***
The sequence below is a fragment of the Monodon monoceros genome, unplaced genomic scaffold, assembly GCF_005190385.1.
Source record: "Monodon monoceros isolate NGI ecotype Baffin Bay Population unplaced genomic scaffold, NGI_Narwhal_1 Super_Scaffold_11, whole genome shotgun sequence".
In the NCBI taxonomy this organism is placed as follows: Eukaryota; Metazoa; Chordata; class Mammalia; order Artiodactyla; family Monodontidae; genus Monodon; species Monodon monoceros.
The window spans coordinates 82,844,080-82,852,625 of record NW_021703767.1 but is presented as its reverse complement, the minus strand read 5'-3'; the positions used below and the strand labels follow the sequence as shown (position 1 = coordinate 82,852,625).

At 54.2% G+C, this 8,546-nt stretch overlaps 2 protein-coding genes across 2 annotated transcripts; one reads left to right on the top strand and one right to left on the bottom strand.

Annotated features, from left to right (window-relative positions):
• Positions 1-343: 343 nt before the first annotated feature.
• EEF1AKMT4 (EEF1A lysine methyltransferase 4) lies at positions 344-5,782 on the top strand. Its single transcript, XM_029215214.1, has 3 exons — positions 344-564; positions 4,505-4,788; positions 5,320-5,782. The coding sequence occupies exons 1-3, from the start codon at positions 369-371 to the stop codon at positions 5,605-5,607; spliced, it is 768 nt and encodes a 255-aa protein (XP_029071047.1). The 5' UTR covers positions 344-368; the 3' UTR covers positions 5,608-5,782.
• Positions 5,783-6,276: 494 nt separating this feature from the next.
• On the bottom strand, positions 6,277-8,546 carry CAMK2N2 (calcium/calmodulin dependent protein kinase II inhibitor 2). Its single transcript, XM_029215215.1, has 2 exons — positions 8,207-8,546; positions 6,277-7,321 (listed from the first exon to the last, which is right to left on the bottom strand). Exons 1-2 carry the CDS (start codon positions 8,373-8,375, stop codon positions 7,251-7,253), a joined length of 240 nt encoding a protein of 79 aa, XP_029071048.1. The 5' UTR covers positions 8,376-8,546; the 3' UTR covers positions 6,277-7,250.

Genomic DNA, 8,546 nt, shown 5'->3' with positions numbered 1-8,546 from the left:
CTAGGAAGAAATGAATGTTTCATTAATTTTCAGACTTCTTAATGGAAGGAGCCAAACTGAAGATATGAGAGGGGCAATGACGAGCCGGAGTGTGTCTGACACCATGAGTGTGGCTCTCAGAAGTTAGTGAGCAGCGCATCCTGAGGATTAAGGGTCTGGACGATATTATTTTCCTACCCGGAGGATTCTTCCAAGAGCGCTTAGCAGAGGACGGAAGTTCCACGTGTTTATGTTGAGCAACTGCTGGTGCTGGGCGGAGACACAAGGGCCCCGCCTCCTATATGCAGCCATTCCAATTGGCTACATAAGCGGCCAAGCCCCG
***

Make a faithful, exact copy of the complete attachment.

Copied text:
The sequence below is a fragment of the Monodon monoceros genome, unplaced genomic scaffold, assembly GCF_005190385.1.
Source record: "Monodon monoceros isolate NGI ecotype Baffin Bay Population unplaced genomic scaffold, NGI_Narwhal_1 Super_Scaffold_11, whole genome shotgun sequence".
In the NCBI taxonomy this organism is placed as follows: Eukaryota; Metazoa; Chordata; class Mammalia; order Artiodactyla; family Monodontidae; genus Monodon; species Monodon monoceros.
The window spans coordinates 82,844,080-82,852,625 of record NW_021703767.1 but is presented as its reverse complement, the minus strand read 5'-3'; the positions used below and the strand labels follow the sequence as shown (position 1 = coordinate 82,852,625).

At 54.2% G+C, this 8,546-nt stretch overlaps 2 protein-coding genes across 2 annotated transcripts; one reads left to right on the top strand and one right to left on the bottom strand.

Annotated features, from left to right (window-relative positions):
• Positions 1-343: 343 nt before the first annotated feature.
• EEF1AKMT4 (EEF1A lysine methyltransferase 4) lies at positions 344-5,782 on the top strand. Its single transcript, XM_029215214.1, has 3 exons — positions 344-564; positions 4,505-4,788; positions 5,320-5,782. The coding sequence occupies exons 1-3, from the start codon at positions 369-371 to the stop codon at positions 5,605-5,607; spliced, it is 768 nt and encodes a 255-aa protein (XP_029071047.1). The 5' UTR covers positions 344-368; the 3' UTR covers positions 5,608-5,782.
• Positions 5,783-6,276: 494 nt separating this feature from the next.
• On the bottom strand, positions 6,277-8,546 carry CAMK2N2 (calcium/calmodulin dependent protein kinase II inhibitor 2). Its single transcript, XM_029215215.1, has 2 exons — positions 8,207-8,546; positions 6,277-7,321 (listed from the first exon to the last, which is right to left on the bottom strand). Exons 1-2 carry the CDS (start codon positions 8,373-8,375, stop codon positions 7,251-7,253), a joined length of 240 nt encoding a protein of 79 aa, XP_029071048.1. The 5' UTR covers positions 8,376-8,546; the 3' UTR covers positions 6,277-7,250.

Genomic DNA, 8,546 nt, shown 5'->3' with positions numbered 1-8,546 from the left:
CTAGGAAGAAATGAATGTTTCATTAATTTTCAGACTTCTTAATGGAAGGAGCCAAACTGAAGATATGAGAGGGGCAATGACGAGCCGGAGTGTGTCTGACACCATGAGTGTGGCTCTCAGAAGTTAGTGAGCAGCGCATCCTGAGGATTAAGGGTCTGGACGATATTATTTTCCTACCCGGAGGATTCTTCCAAGAGCGCTTAGCAGAGGACGGAAGTTCCACGTGTTTATGTTGAGCAACTGCTGGTGCTGGGCGGAGACACAAGGGCCCCGCCTCCTATATGCAGCCATTCCAATTGGCTACATAAGCGGCCAAGCCCCG